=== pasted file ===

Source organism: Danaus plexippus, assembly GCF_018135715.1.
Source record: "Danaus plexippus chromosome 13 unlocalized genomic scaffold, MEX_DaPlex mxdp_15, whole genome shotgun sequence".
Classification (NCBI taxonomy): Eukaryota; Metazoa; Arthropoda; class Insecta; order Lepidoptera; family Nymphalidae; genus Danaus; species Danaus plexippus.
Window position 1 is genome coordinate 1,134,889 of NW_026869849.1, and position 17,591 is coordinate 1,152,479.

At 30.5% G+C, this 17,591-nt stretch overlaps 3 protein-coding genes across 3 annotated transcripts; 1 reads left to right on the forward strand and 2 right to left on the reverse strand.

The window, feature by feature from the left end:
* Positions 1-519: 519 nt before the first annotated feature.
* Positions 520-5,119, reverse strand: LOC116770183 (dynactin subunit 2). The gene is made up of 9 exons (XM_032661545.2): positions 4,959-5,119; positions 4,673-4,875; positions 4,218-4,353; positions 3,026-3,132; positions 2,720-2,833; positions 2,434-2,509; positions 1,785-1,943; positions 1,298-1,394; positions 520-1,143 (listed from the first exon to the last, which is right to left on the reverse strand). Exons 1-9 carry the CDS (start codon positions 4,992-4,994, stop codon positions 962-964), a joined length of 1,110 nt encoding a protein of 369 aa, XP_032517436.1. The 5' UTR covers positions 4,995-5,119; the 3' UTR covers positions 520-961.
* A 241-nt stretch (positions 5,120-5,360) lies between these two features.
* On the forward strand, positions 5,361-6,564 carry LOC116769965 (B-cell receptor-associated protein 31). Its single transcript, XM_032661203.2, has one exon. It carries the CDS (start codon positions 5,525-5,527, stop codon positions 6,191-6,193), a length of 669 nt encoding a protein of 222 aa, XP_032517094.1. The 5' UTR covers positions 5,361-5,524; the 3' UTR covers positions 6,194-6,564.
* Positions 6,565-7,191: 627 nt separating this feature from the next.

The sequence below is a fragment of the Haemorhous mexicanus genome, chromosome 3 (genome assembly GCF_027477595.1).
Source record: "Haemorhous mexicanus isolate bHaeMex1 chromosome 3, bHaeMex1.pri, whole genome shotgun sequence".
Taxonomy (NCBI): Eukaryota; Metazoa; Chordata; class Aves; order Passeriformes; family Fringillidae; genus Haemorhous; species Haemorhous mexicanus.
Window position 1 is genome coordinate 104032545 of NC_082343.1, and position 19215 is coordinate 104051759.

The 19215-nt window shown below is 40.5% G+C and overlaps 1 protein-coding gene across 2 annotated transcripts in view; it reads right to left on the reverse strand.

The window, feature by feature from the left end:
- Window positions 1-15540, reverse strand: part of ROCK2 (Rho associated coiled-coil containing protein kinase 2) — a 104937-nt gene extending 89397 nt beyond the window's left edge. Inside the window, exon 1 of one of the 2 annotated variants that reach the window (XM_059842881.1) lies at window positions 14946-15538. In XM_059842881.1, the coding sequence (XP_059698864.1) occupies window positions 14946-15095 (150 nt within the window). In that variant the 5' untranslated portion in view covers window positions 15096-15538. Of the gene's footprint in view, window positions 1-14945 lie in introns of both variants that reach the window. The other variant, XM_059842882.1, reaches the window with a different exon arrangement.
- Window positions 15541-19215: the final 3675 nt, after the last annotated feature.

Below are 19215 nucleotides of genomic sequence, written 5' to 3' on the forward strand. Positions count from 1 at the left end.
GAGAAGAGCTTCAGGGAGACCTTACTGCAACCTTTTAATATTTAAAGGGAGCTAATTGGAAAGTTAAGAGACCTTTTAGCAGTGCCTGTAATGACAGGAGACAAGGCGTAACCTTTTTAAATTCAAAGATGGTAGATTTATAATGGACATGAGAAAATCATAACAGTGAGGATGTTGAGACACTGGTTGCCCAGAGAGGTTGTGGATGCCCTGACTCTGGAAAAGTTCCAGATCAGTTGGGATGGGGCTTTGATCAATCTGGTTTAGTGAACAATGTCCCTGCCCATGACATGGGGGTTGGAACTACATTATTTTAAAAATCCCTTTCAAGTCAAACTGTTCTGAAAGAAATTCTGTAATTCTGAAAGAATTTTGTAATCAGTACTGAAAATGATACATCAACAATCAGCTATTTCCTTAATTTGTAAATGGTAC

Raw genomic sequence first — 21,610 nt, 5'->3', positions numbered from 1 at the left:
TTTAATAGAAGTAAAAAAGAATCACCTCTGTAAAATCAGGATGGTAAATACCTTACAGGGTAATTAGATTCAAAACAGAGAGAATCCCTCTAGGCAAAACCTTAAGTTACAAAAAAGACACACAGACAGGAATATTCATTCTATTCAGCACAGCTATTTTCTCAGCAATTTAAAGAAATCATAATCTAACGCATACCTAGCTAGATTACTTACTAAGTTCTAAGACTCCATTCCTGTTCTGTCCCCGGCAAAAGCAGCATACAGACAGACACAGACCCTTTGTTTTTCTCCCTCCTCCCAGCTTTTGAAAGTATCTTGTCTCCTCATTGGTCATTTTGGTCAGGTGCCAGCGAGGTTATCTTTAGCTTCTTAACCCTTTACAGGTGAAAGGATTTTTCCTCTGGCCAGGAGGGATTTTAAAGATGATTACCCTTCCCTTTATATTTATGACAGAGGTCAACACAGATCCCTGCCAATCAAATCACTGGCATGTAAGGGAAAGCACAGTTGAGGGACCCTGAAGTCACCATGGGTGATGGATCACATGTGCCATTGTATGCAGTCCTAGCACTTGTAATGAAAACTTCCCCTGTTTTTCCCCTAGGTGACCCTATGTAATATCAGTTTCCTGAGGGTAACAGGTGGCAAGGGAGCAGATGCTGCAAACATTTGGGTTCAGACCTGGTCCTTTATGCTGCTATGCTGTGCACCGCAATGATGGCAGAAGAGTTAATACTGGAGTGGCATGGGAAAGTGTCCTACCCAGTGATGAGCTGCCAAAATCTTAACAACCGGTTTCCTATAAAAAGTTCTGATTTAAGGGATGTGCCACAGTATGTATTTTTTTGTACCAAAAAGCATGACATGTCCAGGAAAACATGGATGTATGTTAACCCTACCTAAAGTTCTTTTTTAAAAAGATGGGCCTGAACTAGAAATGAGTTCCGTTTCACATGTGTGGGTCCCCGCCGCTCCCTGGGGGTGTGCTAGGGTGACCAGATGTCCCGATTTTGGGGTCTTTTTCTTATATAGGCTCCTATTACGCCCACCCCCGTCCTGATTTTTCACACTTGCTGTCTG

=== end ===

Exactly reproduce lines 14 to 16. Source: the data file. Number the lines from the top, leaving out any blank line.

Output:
Taxonomy (NCBI): Eukaryota; Metazoa; Chordata; class Aves; order Passeriformes; family Fringillidae; genus Haemorhous; species Haemorhous mexicanus.
Window position 1 is genome coordinate 104032545 of NC_082343.1, and position 19215 is coordinate 104051759.

The 19215-nt window shown below is 40.5% G+C and overlaps 1 protein-coding gene across 2 annotated transcripts in view; it reads right to left on the reverse strand.